End of grouchy aside.

Dais dignitaries for the occasion were: Nadia Martindale, MSN, RN, ACNS-BC; Melvin Johnson, MA-English, MA-History; Whitney Craven-Larkin, LVN; Sharon Buffalo, MSN, RN; Charlet Blades, MSN, RN; Amber Murphy, BSN, RN; Elizabeth Powell, M.Ed, RN; Donald R. Samuel, M.D., M. Gilliland, M.D.; Lynn Pearson,M.D.; P. Bidwell, M.D.; Rodney Pearson, Jasper Chief of Police; and Honore Bailey, RN and some other letters after her name, Angelina College nursing instructor, role model, ministering angel, and, yes, of the old school.

This year’s graduates were: Pamela Smith Davis, Rokeshia Nicole Elam, Jana Wise-Horton, Chelsea Nichol Livingston, Candace Cheri Locke, Amanda Michelle Lundquist, Kari Michelle Martin, Denise Lynn O’Neal, and Christie Crawford Williams.

The founders of Jasper’s growing medical community are mostly gone now, but they left a wonderful legacy.  Jasper Memorial Hospital serves more people than ever, health care providers find the area a positive place for establishing their professional practices, Angelina College continues the excellence of the Jasper LVN program, and the Mary Dickerson will perhaps soon enjoy a renaissance in providing medical service.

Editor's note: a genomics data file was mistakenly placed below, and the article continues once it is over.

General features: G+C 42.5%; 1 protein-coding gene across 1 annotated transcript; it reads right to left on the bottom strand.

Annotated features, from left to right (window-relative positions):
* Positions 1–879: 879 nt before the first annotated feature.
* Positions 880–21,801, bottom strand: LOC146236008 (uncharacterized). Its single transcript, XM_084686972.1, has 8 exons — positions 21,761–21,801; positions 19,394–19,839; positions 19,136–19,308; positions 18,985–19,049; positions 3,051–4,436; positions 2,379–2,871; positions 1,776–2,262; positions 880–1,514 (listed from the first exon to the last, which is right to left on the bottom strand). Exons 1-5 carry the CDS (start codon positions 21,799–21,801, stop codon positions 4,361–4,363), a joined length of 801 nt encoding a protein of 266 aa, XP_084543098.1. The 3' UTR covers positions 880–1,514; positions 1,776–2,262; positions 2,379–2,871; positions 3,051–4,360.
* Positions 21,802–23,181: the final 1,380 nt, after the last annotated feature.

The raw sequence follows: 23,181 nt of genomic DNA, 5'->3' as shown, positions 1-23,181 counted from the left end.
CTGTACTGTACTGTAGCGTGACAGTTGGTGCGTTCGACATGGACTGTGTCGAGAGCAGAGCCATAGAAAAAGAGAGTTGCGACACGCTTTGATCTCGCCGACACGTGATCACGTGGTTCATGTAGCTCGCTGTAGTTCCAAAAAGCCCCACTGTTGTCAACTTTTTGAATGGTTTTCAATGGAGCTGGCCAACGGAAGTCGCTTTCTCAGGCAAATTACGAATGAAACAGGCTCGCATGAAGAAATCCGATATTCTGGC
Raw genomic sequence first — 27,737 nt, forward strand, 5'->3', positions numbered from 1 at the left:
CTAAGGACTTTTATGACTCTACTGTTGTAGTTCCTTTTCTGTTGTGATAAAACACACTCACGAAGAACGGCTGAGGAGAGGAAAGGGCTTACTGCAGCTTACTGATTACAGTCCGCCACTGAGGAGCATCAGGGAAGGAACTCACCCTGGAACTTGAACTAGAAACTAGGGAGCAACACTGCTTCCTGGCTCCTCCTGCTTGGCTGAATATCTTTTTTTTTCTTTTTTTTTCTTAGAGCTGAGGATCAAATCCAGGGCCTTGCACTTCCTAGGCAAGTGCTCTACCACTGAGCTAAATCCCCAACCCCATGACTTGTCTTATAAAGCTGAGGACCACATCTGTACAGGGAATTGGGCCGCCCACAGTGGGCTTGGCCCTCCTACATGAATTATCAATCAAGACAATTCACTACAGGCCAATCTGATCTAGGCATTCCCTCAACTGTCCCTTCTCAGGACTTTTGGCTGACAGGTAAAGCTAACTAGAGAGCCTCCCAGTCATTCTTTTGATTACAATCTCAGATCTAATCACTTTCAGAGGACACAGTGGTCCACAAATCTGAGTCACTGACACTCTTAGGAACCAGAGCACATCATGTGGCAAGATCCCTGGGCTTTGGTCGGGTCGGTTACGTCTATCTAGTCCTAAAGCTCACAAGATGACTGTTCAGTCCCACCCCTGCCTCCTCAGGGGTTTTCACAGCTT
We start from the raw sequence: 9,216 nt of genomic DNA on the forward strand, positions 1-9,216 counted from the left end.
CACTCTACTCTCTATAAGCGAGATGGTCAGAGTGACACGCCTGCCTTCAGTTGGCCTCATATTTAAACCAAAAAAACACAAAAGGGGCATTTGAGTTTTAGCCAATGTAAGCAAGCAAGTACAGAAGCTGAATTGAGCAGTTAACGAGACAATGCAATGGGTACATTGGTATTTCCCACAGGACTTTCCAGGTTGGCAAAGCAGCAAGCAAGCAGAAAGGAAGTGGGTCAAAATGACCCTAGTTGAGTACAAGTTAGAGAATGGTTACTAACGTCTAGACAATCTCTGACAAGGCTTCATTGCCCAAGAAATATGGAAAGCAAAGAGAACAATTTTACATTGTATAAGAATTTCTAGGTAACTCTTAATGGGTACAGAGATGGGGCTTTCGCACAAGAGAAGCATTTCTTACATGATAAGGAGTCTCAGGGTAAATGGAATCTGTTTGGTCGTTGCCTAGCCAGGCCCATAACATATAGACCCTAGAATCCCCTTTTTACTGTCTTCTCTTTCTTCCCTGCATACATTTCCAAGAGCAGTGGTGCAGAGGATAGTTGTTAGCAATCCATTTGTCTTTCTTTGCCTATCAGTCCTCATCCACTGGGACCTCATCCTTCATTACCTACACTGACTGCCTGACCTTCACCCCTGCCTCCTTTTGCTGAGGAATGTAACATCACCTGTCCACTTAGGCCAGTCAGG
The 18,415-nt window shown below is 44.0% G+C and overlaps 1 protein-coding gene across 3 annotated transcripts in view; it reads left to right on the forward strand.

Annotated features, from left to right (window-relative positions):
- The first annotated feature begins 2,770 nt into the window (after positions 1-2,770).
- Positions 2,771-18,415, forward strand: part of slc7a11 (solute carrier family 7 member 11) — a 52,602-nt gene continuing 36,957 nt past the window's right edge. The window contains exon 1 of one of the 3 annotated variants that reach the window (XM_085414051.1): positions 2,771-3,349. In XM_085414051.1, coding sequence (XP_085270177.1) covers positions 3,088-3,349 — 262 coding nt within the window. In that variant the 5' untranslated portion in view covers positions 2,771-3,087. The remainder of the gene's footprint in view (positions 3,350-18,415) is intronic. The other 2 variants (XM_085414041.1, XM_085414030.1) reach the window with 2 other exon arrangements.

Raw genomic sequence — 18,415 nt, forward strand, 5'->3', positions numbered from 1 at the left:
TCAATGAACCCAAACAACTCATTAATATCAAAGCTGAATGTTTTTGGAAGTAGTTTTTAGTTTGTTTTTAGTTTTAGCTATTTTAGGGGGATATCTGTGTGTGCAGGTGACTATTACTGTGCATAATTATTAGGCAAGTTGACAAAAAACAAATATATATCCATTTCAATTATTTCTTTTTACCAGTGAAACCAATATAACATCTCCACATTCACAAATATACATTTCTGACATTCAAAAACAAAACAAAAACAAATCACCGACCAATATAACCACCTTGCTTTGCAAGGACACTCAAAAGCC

The Lady with the Lamp (who is just as likely to be the Gentleman) now carries a high-tech pocket flashlight and a palm computer on her night rounds, and the white uniform has been sacrificed temporarily for (gag) scrubs, but the professionalism, the skill, and the care remain forever.

Those squeaky shoes a wakeful patient might hear walking the quiet hospital corridors at 0-dark-thirty – those aren’t really shoes, those are the wings of an angel.


Christopher Hitchens -- Maybe Not So Bad

Any one who laughs at the Dalai Lama and Princess Diana must contain some divine spark.

Sunday, December 4, 2011

Horse - It's what's for Dinner

Mack Hall, HSG

Horse – It’s what’s for Dinner

It hath behooved – hooved, get it? -- our current government to auto-pen an edict permitting once again the sale of horse meat for human consumption.  For all of us who have been whinnying about Washington compromising the economy through oppressive regulations, let us at least be grateful that we will have more to eat this Christmas.